Recently, I was looking at a paper that (as a bit of an aside) mentioned the Hanis Coos word wálwal as possibly being related to a Salish word for iron. I immediately doubted that, since in Hanis syllable reduplication (either partial or whole) is commonly used in Hanis in both verbs and nouns.
Sometimes Hanis used reduplication of verb stems to create words for new objects, like háxhax for wagon from the verb haix– to drag. (And a more elaborate version of this for ‘train’, nchuuhle haxhax which when broken down literally means by/with-its-nose dragged-thing/wagon).
But it’s not just new things. We have cháxchax or chuuxchuux for rabbit from the verb chuux- to jump, to hop. We have gimgímis, rain, from gim- to rain.
So, then, I wondered what verb stem is related to wálwal, knife? First, I want to say there are several words for knife. Wálwal seems to be the generic word for knife. From there, it is more specialized vocabulary for certain kinds of knives. One related word might be wólok, which Jim Buchanan said was an arm-length war knife made from a whale’s rib bones. He said he had never seen one himself but had heard of them. The roots wal- and wol- [wəl-] look pretty similar to me, & I suspect shared roots there.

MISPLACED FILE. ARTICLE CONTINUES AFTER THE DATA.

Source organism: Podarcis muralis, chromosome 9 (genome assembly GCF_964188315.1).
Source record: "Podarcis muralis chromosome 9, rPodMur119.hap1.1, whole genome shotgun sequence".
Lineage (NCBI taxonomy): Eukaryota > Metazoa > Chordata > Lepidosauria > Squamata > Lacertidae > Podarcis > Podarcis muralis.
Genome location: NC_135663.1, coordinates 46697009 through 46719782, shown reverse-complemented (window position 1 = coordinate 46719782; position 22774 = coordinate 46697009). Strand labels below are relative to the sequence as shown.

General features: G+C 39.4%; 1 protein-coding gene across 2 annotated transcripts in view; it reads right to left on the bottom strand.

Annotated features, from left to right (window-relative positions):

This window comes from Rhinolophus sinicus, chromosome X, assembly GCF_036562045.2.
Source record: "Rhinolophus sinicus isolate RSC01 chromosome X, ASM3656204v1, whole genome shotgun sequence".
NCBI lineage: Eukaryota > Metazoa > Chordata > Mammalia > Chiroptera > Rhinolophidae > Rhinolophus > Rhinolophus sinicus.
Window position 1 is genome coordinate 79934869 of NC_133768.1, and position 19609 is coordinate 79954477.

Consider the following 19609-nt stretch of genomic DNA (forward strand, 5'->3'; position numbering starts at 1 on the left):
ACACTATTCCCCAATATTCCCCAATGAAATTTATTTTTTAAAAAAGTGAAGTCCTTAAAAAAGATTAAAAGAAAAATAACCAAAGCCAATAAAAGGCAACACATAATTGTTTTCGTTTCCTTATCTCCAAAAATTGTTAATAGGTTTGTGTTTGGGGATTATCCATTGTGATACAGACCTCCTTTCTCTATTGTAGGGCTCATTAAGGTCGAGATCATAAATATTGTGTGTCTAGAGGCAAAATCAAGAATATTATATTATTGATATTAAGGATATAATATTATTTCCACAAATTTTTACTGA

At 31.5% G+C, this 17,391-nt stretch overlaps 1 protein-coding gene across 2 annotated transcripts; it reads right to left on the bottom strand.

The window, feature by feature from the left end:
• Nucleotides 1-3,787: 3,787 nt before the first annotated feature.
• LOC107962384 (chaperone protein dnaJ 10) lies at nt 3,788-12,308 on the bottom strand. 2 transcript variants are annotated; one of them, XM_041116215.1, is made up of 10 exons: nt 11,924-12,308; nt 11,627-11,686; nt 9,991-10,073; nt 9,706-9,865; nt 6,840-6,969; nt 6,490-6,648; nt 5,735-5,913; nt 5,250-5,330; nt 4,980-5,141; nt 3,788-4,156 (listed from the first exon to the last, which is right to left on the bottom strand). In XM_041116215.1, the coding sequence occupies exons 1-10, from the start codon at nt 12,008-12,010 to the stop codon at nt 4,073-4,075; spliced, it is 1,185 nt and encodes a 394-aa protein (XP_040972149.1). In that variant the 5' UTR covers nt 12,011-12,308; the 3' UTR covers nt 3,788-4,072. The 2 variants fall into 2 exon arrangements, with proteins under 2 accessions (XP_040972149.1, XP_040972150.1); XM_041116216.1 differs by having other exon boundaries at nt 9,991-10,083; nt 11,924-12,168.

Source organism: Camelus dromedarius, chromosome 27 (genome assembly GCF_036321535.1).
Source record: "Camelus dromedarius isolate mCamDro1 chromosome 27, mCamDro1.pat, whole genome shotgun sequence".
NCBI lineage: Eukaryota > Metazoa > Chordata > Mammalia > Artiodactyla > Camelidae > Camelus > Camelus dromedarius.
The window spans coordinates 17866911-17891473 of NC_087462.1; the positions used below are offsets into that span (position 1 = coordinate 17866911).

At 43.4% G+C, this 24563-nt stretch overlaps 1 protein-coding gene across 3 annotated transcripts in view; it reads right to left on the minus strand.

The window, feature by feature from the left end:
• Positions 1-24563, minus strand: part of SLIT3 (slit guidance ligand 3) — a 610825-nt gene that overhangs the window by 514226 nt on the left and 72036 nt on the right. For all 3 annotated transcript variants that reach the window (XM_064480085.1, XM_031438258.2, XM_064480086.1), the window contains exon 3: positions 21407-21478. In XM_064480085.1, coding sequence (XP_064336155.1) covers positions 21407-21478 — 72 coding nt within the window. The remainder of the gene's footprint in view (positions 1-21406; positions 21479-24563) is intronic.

And there is a verb match! Actually 2 of them. But I think they are related. Anyway, there is the verb wul-/wel-, to fight. As in le nchahahl ta ntlpinediihl ihl wele’ni=The animals and birds fought. This verb turns up several times. However, once it turns up glossed as ‘to hunt’, in the opening line of Annie’s story “Crow and Thunder trade languages”:
guus milech he lau k’wonyau wu’lúuwat=All time habitually that.one food hunted=Every day he hunted for food.
This is kind of curious because every other time the verb ‘hunt’ comes up, it is hln(t)- (same word in Milluk). So why wu’lúuwat here? There is nothing in the context of the story to make me thing Crow was fighting to get food. Unless, maybe Annie chose this word deliberately to really play up that Crow was struggling every day to find food. Crow was really fighting to get fed and dearly longing to get to the food in the sea (which Thunderbird eventually provides). Hmm. So maybe a better translation is ‘Every day he fought/struggled for food’. Hmmmm. Maybe so!! There is a lot of subtle storyline conveyed, I think, by looking at the native language version. And how tricky it is to translate this things into English now that we no longer have fluent living speakers. (Darn it)
Anyway, this is all a long winded way to say that the general word for knife, wálwal, is probably derived from the verb wul-/wel-, “to fight”. And so I think these words are part of the Hanis language and not borrowed from elsewhere.